Scientists identified a new species of giant isopod crustaceans that live in the deepest parts of the ocean, called Bathynomus yucatanensis, a new study published on Wednesday detailed.
There are about 20 species of isopods, or Bathynomus, a genus about which little is currently understood due to its remote habitat. Bathynomus is distantly related to decapods, such as shrimp, crabs and lobsters.
Deep sea isopods are related to woodlice, roly polys and pillbugs, but B. yucatanensis is about 2,500% larger than the common woodlouse.
With the discovery of B. yucatanensis, there are now three known species of Bathynomus in the Gulf of Mexico, including B. maxeyorum and B. giganteus. Researchers noted, however, that B. yucatanensis has significant physical differences from the other two species.
Physical differences between giant isopods
“Compared to B. giganteus, B. yucatanensis has more slender body proportions and is shorter in total length … and the pereopods [thoracic limbs] are more slender.”Researchers
“Compared to B. giganteus, B. yucatanensis has more slender body proportions and is shorter in total length … and the pereopods [thoracic limbs] are more slender,” the researchers said.
Furthermore, B. yucatanensis has longer antennae and the same number of pleotelson spines, which protrude from its tail end, as B. giganteus.
The researchers added that B. yucatanensis has 11 pleotelson spines while B. maxeyorum has seven.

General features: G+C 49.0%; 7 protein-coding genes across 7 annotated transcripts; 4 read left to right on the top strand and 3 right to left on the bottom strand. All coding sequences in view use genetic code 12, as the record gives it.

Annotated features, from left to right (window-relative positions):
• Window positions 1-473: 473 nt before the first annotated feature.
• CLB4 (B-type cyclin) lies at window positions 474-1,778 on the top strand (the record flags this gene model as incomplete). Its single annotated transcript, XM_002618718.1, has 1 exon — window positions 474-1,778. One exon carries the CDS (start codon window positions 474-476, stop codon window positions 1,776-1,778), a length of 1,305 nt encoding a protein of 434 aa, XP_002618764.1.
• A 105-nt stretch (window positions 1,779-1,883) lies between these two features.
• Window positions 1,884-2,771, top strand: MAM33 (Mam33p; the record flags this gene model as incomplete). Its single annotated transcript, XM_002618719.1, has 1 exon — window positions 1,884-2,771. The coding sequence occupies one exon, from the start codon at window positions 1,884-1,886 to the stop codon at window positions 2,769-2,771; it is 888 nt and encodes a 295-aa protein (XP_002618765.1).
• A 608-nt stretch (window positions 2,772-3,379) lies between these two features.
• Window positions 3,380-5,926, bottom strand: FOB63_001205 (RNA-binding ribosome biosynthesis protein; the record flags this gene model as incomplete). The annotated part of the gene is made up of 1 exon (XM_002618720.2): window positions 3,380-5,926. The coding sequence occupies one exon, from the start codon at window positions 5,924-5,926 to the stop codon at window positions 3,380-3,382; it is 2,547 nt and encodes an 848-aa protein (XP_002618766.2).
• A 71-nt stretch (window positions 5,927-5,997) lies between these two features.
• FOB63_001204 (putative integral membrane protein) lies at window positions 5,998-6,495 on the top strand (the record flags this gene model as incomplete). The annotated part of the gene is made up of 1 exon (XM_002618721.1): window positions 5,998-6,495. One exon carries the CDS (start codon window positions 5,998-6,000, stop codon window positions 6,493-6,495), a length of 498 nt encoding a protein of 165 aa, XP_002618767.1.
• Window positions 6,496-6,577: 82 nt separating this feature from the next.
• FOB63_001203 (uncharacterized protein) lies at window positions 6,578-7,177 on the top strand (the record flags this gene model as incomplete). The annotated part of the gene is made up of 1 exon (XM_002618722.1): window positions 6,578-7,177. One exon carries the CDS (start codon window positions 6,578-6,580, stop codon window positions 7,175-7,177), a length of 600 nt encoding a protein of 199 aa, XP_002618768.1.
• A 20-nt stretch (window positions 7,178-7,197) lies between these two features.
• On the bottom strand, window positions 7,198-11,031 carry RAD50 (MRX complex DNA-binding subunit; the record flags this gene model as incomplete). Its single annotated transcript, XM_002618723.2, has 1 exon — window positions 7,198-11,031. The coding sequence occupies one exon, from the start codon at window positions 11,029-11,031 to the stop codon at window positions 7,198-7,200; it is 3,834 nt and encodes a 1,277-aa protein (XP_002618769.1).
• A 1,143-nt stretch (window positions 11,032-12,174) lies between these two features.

B. yucatanensis also has a yellowish shell, while the other two species have greyer shells.
Learning about the new giant isopod
In the study, the researchers took two Bathynomus specimens from an aquarium in Japan, B. giganteus and the undescribed species.
To confirm that B. yucatanensis was a distinct species of Bathynomus, the researchers conducted a molecular genetic analysis comparing B. giganteus and B. yucatanensis and found that the two genes had different sequences in addition to their distinct physical features.
“Due to the different sequences of the two genes (COI and 16S rRNA), coupled with differences in morphology, we identified it [B. yucatanensis] as a new species,” researchers said.
The researchers added that some Bathynomus species are targeted by deep-sea trawl fisheries and that it is, therefore, critical to be aware of which species are being caught.